Sheriffs and district attorneys offer support for driver’s license bill

  • The Massachusetts State House in Boston. FILE PHOTO

  • SULLIVAN FILE PHOTO

For the Athol Daily News
Published: 4/18/2022 2:44:18 PM
Modified: 4/18/2022 2:43:01 PM

BOSTON — County sheriffs and district attorneys from across Massachusetts offered their support Thursday for a bill that seeks to allow residents without immigrant status to apply for a driver’s license.

The Work and Family Mobility Act passed the House in February with an historic 120-36 vote, a tally big enough to circumvent a potential veto by Gov. Charlie Baker. The bill now awaits floor action in the Senate.

“I was in the Legislature when it was first introduced. It wasn’t an easy bill, at that time, to support. We took a lot of flak at the time for supporting this,” said Middlesex County Sheriff Peter Koutoujian. “It’s amazing how a couple of decades changes a community’s perception about a piece of legislation.”

The bill has now garnered more than 100 legislative co-sponsors and more than 270 endorsements.

Neighboring states like Connecticut, New York and Vermont have already passed legislation allowing immigrants to apply for driver’s licenses. If passed, Massachusetts will be the 17th state to do so.

Public officials attending Thursday’s meeting highlighted the need for the bill to allow immigrants to travel legally, especially in rural areas of the state that do not have reliable public transportation that cities like Boston do.

“Out here in rural Massachusetts, and the Pioneer Valley, I look at the five colleges out here and I look at pristine lands and farming, and I see that we potentially are a magnet for many people who want to come to this country and better themselves,” noted Franklin County Sheriff Christopher Donelan. “And then when they get here, they find this kind of enormous obstacle, particularly in rural Massachusetts where in Franklin County it can be 20 miles from your home to the nearest grocery store.”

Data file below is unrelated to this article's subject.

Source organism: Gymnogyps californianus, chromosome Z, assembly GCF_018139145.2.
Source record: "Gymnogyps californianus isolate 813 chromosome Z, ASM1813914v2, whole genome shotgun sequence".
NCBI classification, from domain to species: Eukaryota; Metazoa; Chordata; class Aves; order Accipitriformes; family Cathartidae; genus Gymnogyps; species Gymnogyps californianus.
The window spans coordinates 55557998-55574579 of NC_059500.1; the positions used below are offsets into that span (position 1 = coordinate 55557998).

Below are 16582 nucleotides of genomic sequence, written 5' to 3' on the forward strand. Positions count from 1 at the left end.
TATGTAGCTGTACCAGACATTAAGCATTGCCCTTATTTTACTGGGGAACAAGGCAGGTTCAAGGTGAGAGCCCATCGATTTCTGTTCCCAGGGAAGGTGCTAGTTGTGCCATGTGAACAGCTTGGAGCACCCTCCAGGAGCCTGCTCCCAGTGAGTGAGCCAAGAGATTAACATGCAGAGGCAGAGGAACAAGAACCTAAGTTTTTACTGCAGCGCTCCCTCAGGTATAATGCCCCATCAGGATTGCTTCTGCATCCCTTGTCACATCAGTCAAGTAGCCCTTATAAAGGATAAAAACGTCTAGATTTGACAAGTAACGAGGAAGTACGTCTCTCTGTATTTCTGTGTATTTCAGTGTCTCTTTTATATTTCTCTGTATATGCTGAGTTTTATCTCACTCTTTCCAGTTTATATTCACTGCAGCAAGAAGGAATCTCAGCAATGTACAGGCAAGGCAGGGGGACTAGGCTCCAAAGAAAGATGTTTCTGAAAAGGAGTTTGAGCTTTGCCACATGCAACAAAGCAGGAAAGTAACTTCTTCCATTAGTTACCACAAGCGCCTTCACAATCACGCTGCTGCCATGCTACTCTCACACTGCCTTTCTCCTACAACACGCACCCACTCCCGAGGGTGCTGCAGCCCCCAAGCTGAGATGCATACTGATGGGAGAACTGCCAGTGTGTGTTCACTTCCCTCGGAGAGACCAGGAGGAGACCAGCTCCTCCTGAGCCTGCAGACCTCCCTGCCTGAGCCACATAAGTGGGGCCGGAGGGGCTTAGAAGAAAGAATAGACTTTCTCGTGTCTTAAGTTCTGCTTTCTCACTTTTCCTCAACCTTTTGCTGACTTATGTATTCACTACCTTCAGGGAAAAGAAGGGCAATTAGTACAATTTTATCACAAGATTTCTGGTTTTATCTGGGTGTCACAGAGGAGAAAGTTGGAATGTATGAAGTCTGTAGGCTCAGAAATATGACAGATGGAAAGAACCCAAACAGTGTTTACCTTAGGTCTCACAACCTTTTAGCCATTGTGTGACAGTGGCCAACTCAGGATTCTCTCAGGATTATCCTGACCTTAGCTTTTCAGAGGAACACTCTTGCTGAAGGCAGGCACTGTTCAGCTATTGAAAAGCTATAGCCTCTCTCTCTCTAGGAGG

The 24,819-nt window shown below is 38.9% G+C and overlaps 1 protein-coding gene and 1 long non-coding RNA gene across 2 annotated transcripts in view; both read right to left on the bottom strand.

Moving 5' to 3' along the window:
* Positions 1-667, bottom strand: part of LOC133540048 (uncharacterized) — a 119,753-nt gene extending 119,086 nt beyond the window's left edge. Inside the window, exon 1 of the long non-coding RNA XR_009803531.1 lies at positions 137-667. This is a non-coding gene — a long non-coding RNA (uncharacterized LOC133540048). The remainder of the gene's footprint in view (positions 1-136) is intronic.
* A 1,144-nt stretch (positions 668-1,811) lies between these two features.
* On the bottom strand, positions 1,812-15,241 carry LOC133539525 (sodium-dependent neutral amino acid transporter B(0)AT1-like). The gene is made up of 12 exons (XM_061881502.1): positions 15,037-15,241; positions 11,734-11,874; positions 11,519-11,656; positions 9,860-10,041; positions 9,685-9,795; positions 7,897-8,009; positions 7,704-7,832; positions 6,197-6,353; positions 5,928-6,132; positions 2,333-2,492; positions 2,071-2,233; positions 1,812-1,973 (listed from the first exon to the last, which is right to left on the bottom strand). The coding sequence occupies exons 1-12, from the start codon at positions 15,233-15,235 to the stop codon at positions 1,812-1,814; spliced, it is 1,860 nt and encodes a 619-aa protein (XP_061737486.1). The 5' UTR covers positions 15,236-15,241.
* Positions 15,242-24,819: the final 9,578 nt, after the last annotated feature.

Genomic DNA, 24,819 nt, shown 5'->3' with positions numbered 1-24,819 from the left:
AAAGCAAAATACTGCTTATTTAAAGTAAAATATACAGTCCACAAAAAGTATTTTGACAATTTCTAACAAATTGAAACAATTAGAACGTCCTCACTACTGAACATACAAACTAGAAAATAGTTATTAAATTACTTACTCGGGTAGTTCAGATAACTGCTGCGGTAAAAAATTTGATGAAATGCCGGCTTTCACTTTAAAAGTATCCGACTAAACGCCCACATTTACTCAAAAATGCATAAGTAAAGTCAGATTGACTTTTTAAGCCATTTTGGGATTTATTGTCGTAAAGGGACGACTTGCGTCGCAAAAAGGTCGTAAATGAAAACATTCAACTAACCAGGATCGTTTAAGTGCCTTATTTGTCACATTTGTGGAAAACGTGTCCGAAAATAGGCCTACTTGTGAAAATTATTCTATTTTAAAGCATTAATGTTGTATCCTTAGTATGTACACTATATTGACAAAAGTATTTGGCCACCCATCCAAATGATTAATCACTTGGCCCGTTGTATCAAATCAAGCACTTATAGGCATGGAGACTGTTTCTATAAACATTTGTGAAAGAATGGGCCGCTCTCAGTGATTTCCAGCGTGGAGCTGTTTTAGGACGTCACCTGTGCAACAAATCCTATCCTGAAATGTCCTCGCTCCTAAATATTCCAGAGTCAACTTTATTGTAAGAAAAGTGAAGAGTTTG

Northwestern District Attorney David Sullivan highlighted the unanimous agreement of the 11 district attorneys.

“I think this is the moment we all are in concert with the fact that we need to empower our undocumented immigrants to live decent lives to be able to go from one town to another to get a job, to take their kids to school and medical appointments,” Sullivan said.

According to trends reported by states that have passed similar bills, there has been an increase in car insurance revenues. There has also been a noticeable decline in the number of hit-and-run cases and uninsured and unlicensed drivers on the road, eventually leading to improved road safety.

Robert Ogden, sheriff for Dukes County, mentioned a unique issue festering on Martha’s Vineyard that he hopes the bill would help alleviate.

The island’s primary source of revenue is the large influx of tourists during the summers that sees the population jump “from 18,900 to 200,000, according to the last census,” he mentioned.

This tourist population is catered to by a largely immigrant workforce. Due to the lack of affordable housing on the island, however, the workers are usually commuters from neighboring areas like Cape Cod. But as they cannot apply for legal licenses, they drive without one.

“If you look at the information we have, between 2017 and 2021, our office processed 282 arrests, especially by Chapter 9010A: operating a vehicle without a license,” Ogden explained. “We are not saying these are all undocumented immigrants, but a majority are a part of our immigrant population.”

According to the latest numbers Ogden provided, between March 21 and April 1, 20% of the arrests were for driving without a license.

“This is becoming a problem that needs to be addressed,” he said.

As the bill awaits a floor vote in the Senate, officials are optimistic that it will pass without any hiccups.

Senate President Karen Spilka said at a recent event that she was “looking forward to bringing the Work and Family Mobility Act to the Senate floor so that it can become law.”

“The Senate has passed this legislation in the past. The House has some very tight language in there. It is supported by all the advocates and law enforcement, so we will see what the Senate wants to do,” Koutoujian said. “The fact is that, conceptually, they (senators) have been there already. I believe we’ll be ready to accept this coming through, and we can work out the details and get this issue done this year.”

Aryan Rai writes from the Boston University Statehouse Program in Boston.


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